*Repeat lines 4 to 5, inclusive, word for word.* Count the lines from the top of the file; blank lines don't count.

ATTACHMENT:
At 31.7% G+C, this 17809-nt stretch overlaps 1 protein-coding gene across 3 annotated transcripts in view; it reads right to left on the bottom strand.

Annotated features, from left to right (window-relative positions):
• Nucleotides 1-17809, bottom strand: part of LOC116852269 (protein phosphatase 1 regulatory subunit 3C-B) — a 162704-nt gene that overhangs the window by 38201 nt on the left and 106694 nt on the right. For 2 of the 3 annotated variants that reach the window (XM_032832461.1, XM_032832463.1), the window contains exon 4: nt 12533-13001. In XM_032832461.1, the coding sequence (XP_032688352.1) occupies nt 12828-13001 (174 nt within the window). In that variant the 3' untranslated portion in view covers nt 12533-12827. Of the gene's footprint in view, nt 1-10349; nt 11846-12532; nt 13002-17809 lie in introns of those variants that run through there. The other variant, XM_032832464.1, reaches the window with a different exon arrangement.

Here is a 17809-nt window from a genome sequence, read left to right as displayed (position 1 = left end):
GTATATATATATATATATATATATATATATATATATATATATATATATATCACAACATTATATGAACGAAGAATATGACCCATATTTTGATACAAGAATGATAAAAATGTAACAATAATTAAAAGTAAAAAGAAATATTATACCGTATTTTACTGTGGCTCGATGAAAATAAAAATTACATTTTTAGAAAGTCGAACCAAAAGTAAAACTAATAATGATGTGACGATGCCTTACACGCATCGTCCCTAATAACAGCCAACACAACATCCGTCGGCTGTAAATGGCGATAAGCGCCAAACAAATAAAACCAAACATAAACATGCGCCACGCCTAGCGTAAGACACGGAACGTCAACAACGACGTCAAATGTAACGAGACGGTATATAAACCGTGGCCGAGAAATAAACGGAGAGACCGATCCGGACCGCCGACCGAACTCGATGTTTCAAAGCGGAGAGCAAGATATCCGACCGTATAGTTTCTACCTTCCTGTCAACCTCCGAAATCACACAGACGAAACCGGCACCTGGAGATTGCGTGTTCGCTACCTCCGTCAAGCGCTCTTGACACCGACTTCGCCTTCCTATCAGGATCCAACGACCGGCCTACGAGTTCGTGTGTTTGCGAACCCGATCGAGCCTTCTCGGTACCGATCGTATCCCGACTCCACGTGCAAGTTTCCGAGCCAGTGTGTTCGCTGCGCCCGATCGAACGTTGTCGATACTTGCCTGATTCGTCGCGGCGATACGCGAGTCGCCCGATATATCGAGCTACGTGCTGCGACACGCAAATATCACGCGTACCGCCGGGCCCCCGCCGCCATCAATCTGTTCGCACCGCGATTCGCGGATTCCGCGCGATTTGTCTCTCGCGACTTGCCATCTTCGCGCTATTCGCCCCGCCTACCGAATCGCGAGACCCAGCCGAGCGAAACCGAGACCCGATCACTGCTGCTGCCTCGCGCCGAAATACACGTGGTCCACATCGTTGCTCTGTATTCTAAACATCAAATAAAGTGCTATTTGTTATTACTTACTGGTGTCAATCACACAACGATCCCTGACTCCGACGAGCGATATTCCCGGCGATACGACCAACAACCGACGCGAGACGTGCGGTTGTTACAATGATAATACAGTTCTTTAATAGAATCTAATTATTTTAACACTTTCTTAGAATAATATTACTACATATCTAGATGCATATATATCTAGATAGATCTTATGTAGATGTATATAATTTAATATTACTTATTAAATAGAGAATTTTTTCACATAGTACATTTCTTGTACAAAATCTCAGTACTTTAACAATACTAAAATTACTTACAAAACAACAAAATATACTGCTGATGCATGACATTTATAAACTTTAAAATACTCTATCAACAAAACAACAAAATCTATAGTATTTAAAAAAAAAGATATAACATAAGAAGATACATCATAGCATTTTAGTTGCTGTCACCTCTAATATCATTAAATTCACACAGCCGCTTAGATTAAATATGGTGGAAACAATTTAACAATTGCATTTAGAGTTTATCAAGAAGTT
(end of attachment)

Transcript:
Here is a 17809-nt window from a genome sequence, read left to right as displayed (position 1 = left end):
GTATATATATATATATATATATATATATATATATATATATATATATATATCACAACATTATATGAACGAAGAATATGACCCATATTTTGATACAAGAATGATAAAAATGTAACAATAATTAAAAGTAAAAAGAAATATTATACCGTATTTTACTGTGGCTCGATGAAAATAAAAATTACATTTTTAGAAAGTCGAACCAAAAGTAAAACTAATAATGATGTGACGATGCCTTACACGCATCGTCCCTAATAACAGCCAACACAACATCCGTCGGCTGTAAATGGCGATAAGCGCCAAACAAATAAAACCAAACATAAACATGCGCCACGCCTAGCGTAAGACACGGAACGTCAACAACGACGTCAAATGTAACGAGACGGTATATAAACCGTGGCCGAGAAATAAACGGAGAGACCGATCCGGACCGCCGACCGAACTCGATGTTTCAAAGCGGAGAGCAAGATATCCGACCGTATAGTTTCTACCTTCCTGTCAACCTCCGAAATCACACAGACGAAACCGGCACCTGGAGATTGCGTGTTCGCTACCTCCGTCAAGCGCTCTTGACACCGACTTCGCCTTCCTATCAGGATCCAACGACCGGCCTACGAGTTCGTGTGTTTGCGAACCCGATCGAGCCTTCTCGGTACCGATCGTATCCCGACTCCACGTGCAAGTTTCCGAGCCAGTGTGTTCGCTGCGCCCGATCGAACGTTGTCGATACTTGCCTGATTCGTCGCGGCGATACGCGAGTCGCCCGATATATCGAGCTACGTGCTGCGACACGCAAATATCACGCGTACCGCCGGGCCCCCGCCGCCATCAATCTGTTCGCACCGCGATTCGCGGATTCCGCGCGATTTGTCTCTCGCGACTTGCCATCTTCGCGCTATTCGCCCCGCCTACCGAATCGCGAGACCCAGCCGAGCGAAACCGAGACCCGATCACTGCTGCTGCCTCGCGCCGAAATACACGTGGTCCACATCGTTGCTCTGTATTCTAAACATCAAATAAAGTGCTATTTGTTATTACTTACTGGTGTCAATCACACAACGATCCCTGACTCCGACGAGCGATATTCCCGGCGATACGACCAACAACCGACGCGAGACGTGCGGTTGTTACAATGATAATACAGTTCTTTAATAGAATCTAATTATTTTAACACTTTCTTAGAATAATATTACTACATATCTAGATGCATATATATCTAGATAGATCTTATGTAGATGTATATAATTTAATATTACTTATTAAATAGAGAATTTTTTCACATAGTACATTTCTTGTACAAAATCTCAGTACTTTAACAATACTAAAATTACTTACAAAACAACAAAATATACTGCTGATGCATGACATTTATAAACTTTAAAATACTCTATCAACAAAACAACAAAATCTATAGTATTTAAAAAAAAAGATATAACATAAGAAGATACATCATAGCATTTTAGTTGCTGTCACCTCTAATATCATTAAATTCACACAGCCGCTTAGATTAAATATGGTGGAAACAATTTAACAATTGCATTTAGAGTTTATCAAGAAGTT